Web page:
There are plenty of other caveats, though. First, it looks a bit implausible. My instincts are normally wrong with these things, but I struggle to see the Nats going down in the current climate, while Labour's vote barely correlates with their competence and so remains more robust than you might expect. 

Up to 22 is a lot for the Tories, who would need to take Eastwood (sorry Ken) and additional list seats in Central, Highland and Islands, Lothians and Northeast. And 2 SSP MSPs again? I just don't see it in 2011. 

Next, the boundaries have changed, and the predictor works on the old ones. In some cases this works with those predictions. Eastwood is being chopped up, making Ken Macintosh's job all the harder and another Tory more likely, and the'yre also helped in the Northeast by the changes. Beyond that, it's too speculative for me. I'll let the inimitable MacNumpty, master of boundaries, have a go if he feels like it.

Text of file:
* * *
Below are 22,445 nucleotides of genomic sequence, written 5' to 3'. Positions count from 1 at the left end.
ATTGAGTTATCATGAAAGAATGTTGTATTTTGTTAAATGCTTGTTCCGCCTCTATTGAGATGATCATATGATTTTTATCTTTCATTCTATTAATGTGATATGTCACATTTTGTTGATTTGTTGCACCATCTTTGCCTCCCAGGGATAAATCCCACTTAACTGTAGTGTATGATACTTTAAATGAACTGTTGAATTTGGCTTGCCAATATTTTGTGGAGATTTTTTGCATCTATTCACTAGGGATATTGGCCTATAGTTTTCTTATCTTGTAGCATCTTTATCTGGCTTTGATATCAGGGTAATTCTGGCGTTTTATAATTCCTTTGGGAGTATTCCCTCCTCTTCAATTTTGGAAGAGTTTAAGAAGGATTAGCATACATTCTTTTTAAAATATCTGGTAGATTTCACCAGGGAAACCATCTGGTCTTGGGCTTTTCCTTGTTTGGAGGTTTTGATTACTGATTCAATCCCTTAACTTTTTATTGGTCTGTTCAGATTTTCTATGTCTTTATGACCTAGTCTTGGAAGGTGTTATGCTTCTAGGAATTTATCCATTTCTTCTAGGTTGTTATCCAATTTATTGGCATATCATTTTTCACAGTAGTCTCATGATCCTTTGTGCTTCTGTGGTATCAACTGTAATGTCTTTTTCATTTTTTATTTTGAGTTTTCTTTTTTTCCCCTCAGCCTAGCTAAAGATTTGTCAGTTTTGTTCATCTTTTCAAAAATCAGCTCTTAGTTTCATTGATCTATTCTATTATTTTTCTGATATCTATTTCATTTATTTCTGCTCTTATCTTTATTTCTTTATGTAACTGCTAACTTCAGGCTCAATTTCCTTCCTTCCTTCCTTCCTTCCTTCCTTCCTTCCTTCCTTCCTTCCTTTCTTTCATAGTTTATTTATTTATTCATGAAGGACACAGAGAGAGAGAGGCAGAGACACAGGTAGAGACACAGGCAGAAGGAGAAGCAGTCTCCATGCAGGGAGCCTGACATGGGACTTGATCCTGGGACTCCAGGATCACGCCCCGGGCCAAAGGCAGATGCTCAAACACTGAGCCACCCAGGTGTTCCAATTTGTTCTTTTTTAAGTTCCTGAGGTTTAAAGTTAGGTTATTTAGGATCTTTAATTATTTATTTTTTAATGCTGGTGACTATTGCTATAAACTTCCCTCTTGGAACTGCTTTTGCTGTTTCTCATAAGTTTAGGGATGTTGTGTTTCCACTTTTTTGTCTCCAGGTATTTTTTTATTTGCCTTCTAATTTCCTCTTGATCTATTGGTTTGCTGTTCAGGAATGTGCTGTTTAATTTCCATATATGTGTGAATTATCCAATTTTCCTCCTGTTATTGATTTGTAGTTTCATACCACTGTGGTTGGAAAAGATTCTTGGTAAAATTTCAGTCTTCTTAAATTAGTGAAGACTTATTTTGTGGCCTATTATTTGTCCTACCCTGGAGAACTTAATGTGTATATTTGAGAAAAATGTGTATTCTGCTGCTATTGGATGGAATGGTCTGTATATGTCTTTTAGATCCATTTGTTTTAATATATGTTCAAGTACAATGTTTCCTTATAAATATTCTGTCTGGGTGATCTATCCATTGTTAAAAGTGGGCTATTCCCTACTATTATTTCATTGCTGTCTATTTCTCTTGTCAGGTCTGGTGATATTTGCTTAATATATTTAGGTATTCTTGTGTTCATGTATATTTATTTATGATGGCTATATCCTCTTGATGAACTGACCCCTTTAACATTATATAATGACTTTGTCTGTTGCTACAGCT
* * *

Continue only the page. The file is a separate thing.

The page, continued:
My second favourite game with these polls is Fantasy Coalitions. Assuming those numbers, here's how to get to 65. 

1. SNP/Labour. Don't think we're ready for the Grand Coalition.
2. SNP/Tory. A narrow 67, but the only plausible two-party majority. Even less likely assuming a Cameron government at Westminster.
3. SNP/Liberal/Green. Honestly, if we were going to do this I think we'd have done it in 07.
4. Labour/Tory/Liberal. The Younionisht Conshpirashy writ large!
5. Labour/Tory/Green. If the CDU/CSU, FDP, Green coalition in Germany had happened, it would have been the Jamaican coalition, and a total nightmare besides. This would be a Holyrood Gambian coalition, and equally unpalatable.

My money would be on a continued SNP minority government with those numbers, though, with the Tories perhaps in some kind of confidence and supply arrangement. 
farageflag.jpgThe soon-to-be ex-leader of UKIP announced last week that he would stand against Speaker Bercow in Buckingham, and the odds on him have been shortening ever since. 

Farage's party may be filled with corrupt homophobic anti-foreigner climate change deniers in clubhouse blazers, but this is a tactical master-stroke.